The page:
# RenderableText

RenderableText, what is it? Exactly what the name says: a renderable that stores a bit of text:

rend = RenderableText("""
{bold red}Woah, my first {yellow italic}Renderable!
""")
print(rend)
Woah, my first Renderable!


Nothing special here. You'll notice that RenderableText automatically applies style information though. Also, when we were just styling strings before we had to use tprint instead of the normal print function to get our styled output. Well no more! Renderable objects work well with print so you can drop that t (when printed renderables print their Segmens remember? Segments already store style information).

Now, do we really need a whole new type just to print a bit of text? Of course not, but RenderableText does more than that!

import Term: RenderableText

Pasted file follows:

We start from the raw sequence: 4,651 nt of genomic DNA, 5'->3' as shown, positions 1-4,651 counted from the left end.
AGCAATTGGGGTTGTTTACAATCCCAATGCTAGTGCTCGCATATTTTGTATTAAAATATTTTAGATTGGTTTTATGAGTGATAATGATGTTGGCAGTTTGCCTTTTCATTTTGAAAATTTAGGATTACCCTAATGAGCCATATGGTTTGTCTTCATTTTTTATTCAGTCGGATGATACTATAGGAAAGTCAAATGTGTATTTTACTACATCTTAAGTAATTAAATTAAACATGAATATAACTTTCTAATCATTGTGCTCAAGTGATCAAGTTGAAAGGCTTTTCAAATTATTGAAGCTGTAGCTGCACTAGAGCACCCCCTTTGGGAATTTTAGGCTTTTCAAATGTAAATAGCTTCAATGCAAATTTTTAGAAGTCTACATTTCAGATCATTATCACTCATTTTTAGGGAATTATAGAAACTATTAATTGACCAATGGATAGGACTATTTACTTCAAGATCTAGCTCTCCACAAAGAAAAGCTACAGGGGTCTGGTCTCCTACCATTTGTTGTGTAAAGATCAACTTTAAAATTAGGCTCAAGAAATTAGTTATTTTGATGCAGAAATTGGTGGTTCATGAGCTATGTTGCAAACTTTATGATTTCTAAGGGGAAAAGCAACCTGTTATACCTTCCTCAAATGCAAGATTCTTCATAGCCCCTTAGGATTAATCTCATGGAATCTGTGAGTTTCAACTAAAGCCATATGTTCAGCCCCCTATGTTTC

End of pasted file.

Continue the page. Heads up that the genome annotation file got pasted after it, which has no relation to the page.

print(RenderableText(","^100; width=25))
print("\n"^2)
print(RenderableText(","^100; width=50))
,,,,,,,,,,,,,,,,,,,,,,,,
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,,,,,,,,,,,,,,,,,,,,,,,,,,,,,,,,,,,,,,,,,,,,,,,,,
,,,,,,,,,,,,,,,,,,,,,,,,,,,,,,,,,,,,,,,,,,,,,,,,,
,,

magic! When we pass a width argument RenderableText reshapes our input text to the desired width! As you can imagine, when you're creating a layout made up of multiple elements, you want to be able to control the width of each element, so here you go!

Admittedly this is not huge, but it can come in handy sometimes. More importantly, the behavior of RenderableText also give you an idea of what happens to your strings when you put them in a Panel or TextBox renderable, so let's look at them!